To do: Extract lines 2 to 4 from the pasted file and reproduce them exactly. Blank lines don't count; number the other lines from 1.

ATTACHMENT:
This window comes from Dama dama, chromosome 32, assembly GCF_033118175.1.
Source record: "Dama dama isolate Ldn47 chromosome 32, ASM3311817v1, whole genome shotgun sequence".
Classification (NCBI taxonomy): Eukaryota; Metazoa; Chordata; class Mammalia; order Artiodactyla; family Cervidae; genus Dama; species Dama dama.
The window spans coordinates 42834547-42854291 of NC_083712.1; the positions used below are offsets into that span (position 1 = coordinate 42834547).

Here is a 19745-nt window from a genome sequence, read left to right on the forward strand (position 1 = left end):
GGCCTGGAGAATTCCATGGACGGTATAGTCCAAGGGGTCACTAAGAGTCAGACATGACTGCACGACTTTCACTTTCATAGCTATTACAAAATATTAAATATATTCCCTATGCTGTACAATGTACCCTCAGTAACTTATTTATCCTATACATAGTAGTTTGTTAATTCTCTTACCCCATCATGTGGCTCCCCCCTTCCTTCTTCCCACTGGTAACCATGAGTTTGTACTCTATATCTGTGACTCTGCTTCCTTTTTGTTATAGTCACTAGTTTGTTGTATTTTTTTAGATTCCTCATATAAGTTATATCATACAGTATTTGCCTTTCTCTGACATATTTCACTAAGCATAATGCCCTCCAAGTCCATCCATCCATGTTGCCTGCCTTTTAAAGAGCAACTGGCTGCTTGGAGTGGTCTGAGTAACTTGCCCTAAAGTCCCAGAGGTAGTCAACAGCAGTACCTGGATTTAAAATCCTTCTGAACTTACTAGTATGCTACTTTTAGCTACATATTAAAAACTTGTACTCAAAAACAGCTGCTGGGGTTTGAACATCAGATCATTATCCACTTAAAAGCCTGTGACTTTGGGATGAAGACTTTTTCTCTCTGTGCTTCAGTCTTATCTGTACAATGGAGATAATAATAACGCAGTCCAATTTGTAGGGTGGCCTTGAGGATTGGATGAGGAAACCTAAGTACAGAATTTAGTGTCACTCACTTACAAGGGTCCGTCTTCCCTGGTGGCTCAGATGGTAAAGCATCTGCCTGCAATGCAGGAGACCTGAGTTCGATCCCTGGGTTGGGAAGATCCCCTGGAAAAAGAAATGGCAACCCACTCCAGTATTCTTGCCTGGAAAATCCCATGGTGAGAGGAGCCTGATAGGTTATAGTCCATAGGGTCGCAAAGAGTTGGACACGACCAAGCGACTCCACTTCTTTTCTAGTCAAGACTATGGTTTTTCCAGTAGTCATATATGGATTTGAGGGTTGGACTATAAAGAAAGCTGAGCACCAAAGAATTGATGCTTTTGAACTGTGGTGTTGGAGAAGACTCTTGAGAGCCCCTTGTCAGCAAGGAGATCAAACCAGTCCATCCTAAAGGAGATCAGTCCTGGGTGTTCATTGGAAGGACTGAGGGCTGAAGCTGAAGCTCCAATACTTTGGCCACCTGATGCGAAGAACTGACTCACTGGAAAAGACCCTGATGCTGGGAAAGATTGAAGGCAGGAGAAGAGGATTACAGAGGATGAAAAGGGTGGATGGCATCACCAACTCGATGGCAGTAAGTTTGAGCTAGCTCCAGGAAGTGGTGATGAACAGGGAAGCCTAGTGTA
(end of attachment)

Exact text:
Source record: "Dama dama isolate Ldn47 chromosome 32, ASM3311817v1, whole genome shotgun sequence".
Classification (NCBI taxonomy): Eukaryota; Metazoa; Chordata; class Mammalia; order Artiodactyla; family Cervidae; genus Dama; species Dama dama.
The window spans coordinates 42834547-42854291 of NC_083712.1; the positions used below are offsets into that span (position 1 = coordinate 42834547).